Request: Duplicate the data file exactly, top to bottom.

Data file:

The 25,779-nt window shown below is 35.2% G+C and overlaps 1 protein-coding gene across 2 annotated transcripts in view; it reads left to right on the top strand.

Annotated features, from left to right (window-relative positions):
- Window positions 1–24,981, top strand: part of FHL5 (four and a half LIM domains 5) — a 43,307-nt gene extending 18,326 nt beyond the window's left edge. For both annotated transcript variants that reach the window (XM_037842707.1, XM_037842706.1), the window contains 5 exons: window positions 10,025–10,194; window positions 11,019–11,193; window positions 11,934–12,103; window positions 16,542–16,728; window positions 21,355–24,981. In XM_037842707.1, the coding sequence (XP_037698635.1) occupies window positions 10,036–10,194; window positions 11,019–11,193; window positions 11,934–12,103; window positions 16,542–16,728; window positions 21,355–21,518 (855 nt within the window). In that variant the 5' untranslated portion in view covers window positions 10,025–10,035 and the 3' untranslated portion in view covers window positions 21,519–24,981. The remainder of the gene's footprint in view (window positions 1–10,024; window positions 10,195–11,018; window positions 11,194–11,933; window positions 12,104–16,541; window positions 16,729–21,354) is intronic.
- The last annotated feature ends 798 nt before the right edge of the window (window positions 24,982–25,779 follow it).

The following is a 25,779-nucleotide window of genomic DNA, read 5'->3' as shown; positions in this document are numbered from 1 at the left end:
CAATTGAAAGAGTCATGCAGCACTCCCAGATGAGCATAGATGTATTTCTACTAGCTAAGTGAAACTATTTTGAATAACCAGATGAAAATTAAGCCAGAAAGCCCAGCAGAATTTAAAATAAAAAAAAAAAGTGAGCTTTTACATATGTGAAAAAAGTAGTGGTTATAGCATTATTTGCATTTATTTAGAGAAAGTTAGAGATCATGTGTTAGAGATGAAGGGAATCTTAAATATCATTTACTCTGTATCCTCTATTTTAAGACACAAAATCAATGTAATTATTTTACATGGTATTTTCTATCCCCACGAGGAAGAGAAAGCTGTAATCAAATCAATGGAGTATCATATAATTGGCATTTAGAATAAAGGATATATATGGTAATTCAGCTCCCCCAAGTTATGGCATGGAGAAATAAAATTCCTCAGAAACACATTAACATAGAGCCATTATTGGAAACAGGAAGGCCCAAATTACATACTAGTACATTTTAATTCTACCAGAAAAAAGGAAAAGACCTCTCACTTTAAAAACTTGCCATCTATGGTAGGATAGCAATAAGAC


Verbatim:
The 25,779-nt window shown below is 35.2% G+C and overlaps 1 protein-coding gene across 2 annotated transcripts in view; it reads left to right on the top strand.

Annotated features, from left to right (window-relative positions):
- Window positions 1–24,981, top strand: part of FHL5 (four and a half LIM domains 5) — a 43,307-nt gene extending 18,326 nt beyond the window's left edge. For both annotated transcript variants that reach the window (XM_037842707.1, XM_037842706.1), the window contains 5 exons: window positions 10,025–10,194; window positions 11,019–11,193; window positions 11,934–12,103; window positions 16,542–16,728; window positions 21,355–24,981. In XM_037842707.1, the coding sequence (XP_037698635.1) occupies window positions 10,036–10,194; window positions 11,019–11,193; window positions 11,934–12,103; window positions 16,542–16,728; window positions 21,355–21,518 (855 nt within the window). In that variant the 5' untranslated portion in view covers window positions 10,025–10,035 and the 3' untranslated portion in view covers window positions 21,519–24,981. The remainder of the gene's footprint in view (window positions 1–10,024; window positions 10,195–11,018; window positions 11,194–11,933; window positions 12,104–16,541; window positions 16,729–21,354) is intronic.
- The last annotated feature ends 798 nt before the right edge of the window (window positions 24,982–25,779 follow it).

The following is a 25,779-nucleotide window of genomic DNA, read 5'->3' as shown; positions in this document are numbered from 1 at the left end:
CAATTGAAAGAGTCATGCAGCACTCCCAGATGAGCATAGATGTATTTCTACTAGCTAAGTGAAACTATTTTGAATAACCAGATGAAAATTAAGCCAGAAAGCCCAGCAGAATTTAAAATAAAAAAAAAAAGTGAGCTTTTACATATGTGAAAAAAGTAGTGGTTATAGCATTATTTGCATTTATTTAGAGAAAGTTAGAGATCATGTGTTAGAGATGAAGGGAATCTTAAATATCATTTACTCTGTATCCTCTATTTTAAGACACAAAATCAATGTAATTATTTTACATGGTATTTTCTATCCCCACGAGGAAGAGAAAGCTGTAATCAAATCAATGGAGTATCATATAATTGGCATTTAGAATAAAGGATATATATGGTAATTCAGCTCCCCCAAGTTATGGCATGGAGAAATAAAATTCCTCAGAAACACATTAACATAGAGCCATTATTGGAAACAGGAAGGCCCAAATTACATACTAGTACATTTTAATTCTACCAGAAAAAAGGAAAAGACCTCTCACTTTAAAAACTTGCCATCTATGGTAGGATAGCAATAAGAC